Ryan Alexander-Tanner

Can I get insurance for my marijuana grow? And is that worthwhile?

YES AND YES. For a long time, it was an open question as to whether marijuana inventory was insurable as a matter of law. That question was open even in situations where an insurer had intentionally written a policy tailored to a canna business. Strange, right?

In thinking about this situation, it is important to remember that insurance policies are just a species of contract. We should also note that if two parties agree to do something illegal, a court might consider their contract void and unenforceable. Courts have used the "illegal contract" theory in cannabis cases over the years, including a few insurance beefs. Hopefully, a recent Colorado federal court decision in Green Earth Wellness Center, LLC v. Atain Speciality Insurance Company will put the skids on that.

Green Earth is a medical marijuana dispensary and grow operation in Colorado Springs that's had a run of terrible luck. In 2012, smoke and ash from a wildfire "overwhelmed" Green Earth's ventilation system and damaged $200,000 in mother plants and clones. Atain investigated the claim for several months, then denied it in July 2013. Around that time, Green Earth's grow facility was robbed when someone snuck in through the roof. So Green Earth filed another claim with Atain, which Atain again denied, finding that the damage did not exceed Green Earth's deductible.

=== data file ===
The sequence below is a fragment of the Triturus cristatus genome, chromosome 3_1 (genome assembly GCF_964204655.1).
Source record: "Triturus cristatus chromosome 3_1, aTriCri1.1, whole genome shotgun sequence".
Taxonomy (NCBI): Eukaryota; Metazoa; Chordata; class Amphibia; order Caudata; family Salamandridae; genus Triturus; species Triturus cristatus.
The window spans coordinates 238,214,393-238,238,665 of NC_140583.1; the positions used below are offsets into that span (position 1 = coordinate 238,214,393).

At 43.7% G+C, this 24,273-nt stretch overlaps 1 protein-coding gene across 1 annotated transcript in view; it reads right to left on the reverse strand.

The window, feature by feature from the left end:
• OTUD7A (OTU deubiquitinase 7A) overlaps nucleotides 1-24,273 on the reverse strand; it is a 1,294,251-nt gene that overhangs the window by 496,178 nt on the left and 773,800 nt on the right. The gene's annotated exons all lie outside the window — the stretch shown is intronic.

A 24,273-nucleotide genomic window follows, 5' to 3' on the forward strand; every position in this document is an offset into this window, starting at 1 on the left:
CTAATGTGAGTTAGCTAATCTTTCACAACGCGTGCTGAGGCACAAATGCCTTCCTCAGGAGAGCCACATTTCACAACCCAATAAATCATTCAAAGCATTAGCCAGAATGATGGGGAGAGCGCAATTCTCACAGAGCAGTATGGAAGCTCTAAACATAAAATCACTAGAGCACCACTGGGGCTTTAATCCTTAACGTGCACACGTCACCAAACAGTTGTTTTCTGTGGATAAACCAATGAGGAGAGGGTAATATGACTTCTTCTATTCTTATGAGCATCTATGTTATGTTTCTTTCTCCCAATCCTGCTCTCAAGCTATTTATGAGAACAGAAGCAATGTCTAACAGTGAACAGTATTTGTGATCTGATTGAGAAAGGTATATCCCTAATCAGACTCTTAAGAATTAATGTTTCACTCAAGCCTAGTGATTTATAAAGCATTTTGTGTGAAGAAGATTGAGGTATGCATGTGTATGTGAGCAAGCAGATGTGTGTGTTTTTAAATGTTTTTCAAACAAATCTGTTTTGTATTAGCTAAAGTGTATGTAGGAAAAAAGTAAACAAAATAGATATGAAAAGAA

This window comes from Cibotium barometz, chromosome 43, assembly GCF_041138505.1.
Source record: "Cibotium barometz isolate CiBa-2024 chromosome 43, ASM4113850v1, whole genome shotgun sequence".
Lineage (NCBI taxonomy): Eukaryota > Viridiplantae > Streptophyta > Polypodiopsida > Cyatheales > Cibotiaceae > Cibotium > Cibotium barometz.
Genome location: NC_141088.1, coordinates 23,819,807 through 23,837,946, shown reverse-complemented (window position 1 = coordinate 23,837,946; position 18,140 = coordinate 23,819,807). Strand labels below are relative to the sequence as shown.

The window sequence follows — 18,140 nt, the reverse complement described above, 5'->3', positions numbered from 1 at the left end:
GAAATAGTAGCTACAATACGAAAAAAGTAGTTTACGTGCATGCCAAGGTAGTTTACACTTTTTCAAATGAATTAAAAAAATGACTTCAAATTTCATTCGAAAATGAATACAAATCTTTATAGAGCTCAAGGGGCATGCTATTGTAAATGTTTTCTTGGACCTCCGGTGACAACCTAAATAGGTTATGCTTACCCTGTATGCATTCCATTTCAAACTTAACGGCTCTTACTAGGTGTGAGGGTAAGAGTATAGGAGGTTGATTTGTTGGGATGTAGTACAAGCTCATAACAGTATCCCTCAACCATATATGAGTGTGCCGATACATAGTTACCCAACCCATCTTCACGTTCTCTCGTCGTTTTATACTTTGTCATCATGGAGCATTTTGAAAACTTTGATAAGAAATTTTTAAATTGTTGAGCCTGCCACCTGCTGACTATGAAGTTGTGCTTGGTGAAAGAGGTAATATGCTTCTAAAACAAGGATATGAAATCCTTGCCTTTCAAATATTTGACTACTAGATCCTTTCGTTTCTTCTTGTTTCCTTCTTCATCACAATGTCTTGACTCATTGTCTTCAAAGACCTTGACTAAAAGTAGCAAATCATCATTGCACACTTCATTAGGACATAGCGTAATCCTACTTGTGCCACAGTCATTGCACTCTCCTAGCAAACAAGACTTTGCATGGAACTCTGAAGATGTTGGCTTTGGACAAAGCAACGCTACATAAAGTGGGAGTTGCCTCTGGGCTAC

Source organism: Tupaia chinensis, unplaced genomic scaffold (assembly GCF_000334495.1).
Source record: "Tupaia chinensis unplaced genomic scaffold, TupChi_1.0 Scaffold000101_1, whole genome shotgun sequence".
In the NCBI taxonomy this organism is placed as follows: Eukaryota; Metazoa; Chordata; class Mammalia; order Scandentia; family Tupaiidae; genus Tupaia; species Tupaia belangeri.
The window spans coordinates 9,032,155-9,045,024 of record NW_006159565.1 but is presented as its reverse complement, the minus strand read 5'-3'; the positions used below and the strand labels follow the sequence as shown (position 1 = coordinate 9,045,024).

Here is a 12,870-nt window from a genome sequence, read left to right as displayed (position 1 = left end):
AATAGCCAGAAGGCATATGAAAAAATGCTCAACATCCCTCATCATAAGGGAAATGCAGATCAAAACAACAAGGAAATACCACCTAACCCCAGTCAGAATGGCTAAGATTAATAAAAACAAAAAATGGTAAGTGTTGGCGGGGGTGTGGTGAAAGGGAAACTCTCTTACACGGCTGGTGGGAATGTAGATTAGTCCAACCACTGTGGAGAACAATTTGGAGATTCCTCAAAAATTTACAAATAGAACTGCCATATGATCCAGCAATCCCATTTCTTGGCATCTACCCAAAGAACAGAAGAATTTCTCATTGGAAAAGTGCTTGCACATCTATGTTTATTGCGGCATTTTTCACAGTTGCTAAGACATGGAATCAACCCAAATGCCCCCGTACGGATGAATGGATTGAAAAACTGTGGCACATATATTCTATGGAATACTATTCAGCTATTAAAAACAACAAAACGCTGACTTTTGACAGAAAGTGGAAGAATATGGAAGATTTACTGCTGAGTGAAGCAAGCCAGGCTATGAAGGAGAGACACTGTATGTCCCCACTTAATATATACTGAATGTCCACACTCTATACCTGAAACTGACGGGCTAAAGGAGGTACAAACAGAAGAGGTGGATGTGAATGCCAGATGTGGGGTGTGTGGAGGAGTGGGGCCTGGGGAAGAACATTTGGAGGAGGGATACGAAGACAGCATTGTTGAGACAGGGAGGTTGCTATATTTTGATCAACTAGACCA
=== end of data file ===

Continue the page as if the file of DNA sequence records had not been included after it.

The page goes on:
Green Earth called bunk, and sued Atain for failing to pay on its claims and for bad faith. Atain argued that it should be exempt from paying Green Earth's claims because of a policy provision excluding coverage for "[c]ontraband, or property in the course of illegal transportation or trade." Atain also argued that "public policy requires that coverage be denied, even if the policy would otherwise provide it." This is why people hate insurance companies.

Green Earth's policy required that any disputes be governed by Colorado law, and the court applied the law of that state, where cannabis is legal. The court also found that Atain knew Green Earth was a cannabis business, yet issued its insurance policy to Green Earth regardless of federal laws. As to Atain's illegal contract argument, the court said, "Atain, having entered into the policy of its own will, knowingly and intelligently, is obligated to comply with its terms or pay damages for having breached it." All of this makes perfect sense.

So here's the deal on cannabis and insurance: If two parties want to enter into an insurance contract under state law for a state-legal commodity, that policy is likely enforceable. In Oregon, there are insurance vendors who cater to weed businesses and carry all the lines. Because the rates are pretty reasonable and a good policy can insulate you from things like wildfires and burglars, weed insurance is a smart buy. Happy shopping.